Mohamed Bouazizi (left), an unemployed college graduate, started a fruit and vegetable stand to earn a living. He set himself on fire after police closed his stall because he lacked an official permit.
Bouazizi became a “symbol for all the young college graduates who were unemployed,” said Cherif, “a sort of catalyst for the violent demonstrations which followed.”
His lone stand provoked dozens of protests across the country, mobilizing students, professionals, trade unionists, and opposition politicians.
The demonstrators’ agenda quickly widened from protesting against unemployment to denouncing the government’s repression of dissents and the corruption that benefits President Zine Ben Ali’s family and entourage.
The U.S. Embassy in Tunis has previously warned that rampant corruption was undermining the regime’s legitimacy.
A recent Arab Human Development Report cautioned that the Tunisian public “has become restive in the grip of authority fashioned in a bygone age, and the state’s hold on power grows more fragile each year.”
The unrest is “the product of deep dissatisfaction at decades of sustained political repression, rampant corruption and routine silencing of all forms of political dissent,” writes Intissar Khreeji.
Tunisians were willing to accept Ben-Ali’s authoritarianism as long as it seemed the only alternative to radical Islamist rule and delivered economic growth. But – as in Egypt – that passivity-for-security compact appears to be fracturing.
“The familiar narratives of “stability vs. democracy” and “progressive/secular/moderate vs. anti-Western/extremist” no longer work,” Khreeji insists.
The Ben-Ali regime is typical of many parts of the Arab world in employing “a sophisticated system of stick and carrot, of fear and incentive, to maintain the status quo,” notes Nesreen Malik. “In Tunisia itself, there existed a system of subsidies of strategic commodities which granted the state some legitimacy and political allegiance, but even that has crumbled.”
In the 1990s, analyst Steve Heydemann noted, Tunisia “embarked on a new cycle of repression targeting not just Islamist but secular opposition as well.”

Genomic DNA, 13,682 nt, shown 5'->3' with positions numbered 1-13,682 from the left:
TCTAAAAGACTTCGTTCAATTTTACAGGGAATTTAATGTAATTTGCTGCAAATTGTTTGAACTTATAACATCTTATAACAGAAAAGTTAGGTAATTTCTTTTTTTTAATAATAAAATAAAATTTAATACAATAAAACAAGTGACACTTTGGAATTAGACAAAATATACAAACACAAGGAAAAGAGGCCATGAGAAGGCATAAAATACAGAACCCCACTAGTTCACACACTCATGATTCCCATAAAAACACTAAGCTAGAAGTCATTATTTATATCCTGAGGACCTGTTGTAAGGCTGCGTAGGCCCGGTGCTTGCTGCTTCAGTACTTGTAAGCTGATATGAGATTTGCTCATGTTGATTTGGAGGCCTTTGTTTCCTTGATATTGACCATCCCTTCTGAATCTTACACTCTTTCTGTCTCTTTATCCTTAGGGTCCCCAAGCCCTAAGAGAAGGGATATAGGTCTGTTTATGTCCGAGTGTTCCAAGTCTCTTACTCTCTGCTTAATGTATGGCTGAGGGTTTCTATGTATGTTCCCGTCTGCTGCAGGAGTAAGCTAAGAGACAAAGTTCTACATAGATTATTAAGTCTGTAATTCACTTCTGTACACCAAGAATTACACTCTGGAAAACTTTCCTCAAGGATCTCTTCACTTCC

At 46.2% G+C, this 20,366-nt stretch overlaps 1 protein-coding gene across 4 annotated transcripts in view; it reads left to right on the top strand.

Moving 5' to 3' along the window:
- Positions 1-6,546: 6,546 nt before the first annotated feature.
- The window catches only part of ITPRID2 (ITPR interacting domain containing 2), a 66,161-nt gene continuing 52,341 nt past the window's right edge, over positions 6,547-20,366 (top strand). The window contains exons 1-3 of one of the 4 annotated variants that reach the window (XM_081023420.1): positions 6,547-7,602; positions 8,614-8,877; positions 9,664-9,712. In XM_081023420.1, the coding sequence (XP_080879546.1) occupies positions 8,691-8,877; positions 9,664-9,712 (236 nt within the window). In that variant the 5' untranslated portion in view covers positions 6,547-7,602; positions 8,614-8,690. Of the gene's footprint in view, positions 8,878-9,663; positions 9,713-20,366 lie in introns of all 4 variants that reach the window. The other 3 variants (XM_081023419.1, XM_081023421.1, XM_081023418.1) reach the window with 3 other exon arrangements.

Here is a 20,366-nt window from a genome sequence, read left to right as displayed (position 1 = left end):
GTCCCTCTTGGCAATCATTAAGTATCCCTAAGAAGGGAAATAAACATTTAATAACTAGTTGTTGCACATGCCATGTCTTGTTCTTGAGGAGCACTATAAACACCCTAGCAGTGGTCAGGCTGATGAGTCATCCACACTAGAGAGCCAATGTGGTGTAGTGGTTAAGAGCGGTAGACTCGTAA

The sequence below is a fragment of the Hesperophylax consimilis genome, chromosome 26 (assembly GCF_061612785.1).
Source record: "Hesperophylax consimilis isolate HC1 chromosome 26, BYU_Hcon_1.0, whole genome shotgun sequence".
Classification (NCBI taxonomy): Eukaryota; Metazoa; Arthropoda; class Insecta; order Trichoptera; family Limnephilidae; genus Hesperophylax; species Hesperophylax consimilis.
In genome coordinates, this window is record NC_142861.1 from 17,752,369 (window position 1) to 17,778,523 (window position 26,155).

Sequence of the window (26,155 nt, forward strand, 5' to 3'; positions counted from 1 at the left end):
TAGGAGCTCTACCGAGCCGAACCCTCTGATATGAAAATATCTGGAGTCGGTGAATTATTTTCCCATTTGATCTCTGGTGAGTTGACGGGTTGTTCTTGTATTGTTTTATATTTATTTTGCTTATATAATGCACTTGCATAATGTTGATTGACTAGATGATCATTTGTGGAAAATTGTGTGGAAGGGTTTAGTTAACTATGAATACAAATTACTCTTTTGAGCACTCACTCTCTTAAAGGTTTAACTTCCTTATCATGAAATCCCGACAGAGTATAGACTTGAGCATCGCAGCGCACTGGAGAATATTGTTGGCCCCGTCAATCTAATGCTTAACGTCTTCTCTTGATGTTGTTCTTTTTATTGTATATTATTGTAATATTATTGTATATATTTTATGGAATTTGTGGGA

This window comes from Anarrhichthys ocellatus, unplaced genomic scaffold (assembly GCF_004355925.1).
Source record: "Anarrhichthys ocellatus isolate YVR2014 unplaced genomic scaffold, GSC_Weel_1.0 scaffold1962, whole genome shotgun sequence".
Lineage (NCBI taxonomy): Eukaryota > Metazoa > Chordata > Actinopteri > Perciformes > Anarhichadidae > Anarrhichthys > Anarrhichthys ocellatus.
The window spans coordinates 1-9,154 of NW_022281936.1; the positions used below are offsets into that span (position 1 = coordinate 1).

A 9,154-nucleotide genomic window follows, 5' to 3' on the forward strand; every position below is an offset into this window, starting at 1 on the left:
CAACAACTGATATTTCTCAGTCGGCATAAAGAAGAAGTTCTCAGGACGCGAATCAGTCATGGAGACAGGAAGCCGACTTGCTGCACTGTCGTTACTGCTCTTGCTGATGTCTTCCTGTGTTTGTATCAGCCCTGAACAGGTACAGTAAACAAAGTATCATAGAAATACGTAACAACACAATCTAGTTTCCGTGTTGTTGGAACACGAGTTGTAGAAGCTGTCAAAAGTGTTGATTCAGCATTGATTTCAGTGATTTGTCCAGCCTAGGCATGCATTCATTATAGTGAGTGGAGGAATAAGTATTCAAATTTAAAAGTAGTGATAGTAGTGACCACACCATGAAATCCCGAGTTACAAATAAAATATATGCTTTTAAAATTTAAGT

The regime’s authoritarian consolidation began with a “crackdown on an-Nahda, the main opposition party of liberal democratic Islamist tendencies, in 1990, in the name of combating the ‘fundamentalist threat’,” writes Soumaya Ghannoushi. “It then moved on to devour all political dissidents, including nationalists, leftists, liberals and student activists. Next came civil society’s turn.”
Like many of the Arab world’s authoritarian regimes, the government proved adept at co-opting, penetrating and undermining independent civil society organizations.
Exiled journalist Bassam Bounenni detailed its interventions against the journalists’ union, the magistrates’ association and the country’s leading human rights group.
The 2009 presidential election was typical of a region where “ageing autocrats use elections for the sole purpose of keeping themselves in power and their family in riches.”
The regime is trying to stem the contagion by censoring the internet and impeding other social media.
“Everything is blocked here,” says blogger Lina Ben Mhenni. “I use a proxy to access my blog, my Facebook profile, and …they censored my Twitter account. It is not accessible in Tunisia.”
But internet censorship could be a mixed blessing for the government, as the Middle East Institute blog notes:
The demonstrations appear to be continuing unabated, though it is increasingly hard to find reliable reporting due to the choking off of uploaded videos. One result, a predictable one, is that rumors spread wildly when genuine information is blocked. That can easily backfire on a regime, especially one like Tunisia’s that has cultivated a moderate, pro-Western image for so long.
*FIDH is a grantee of the National Endowment for Democracy.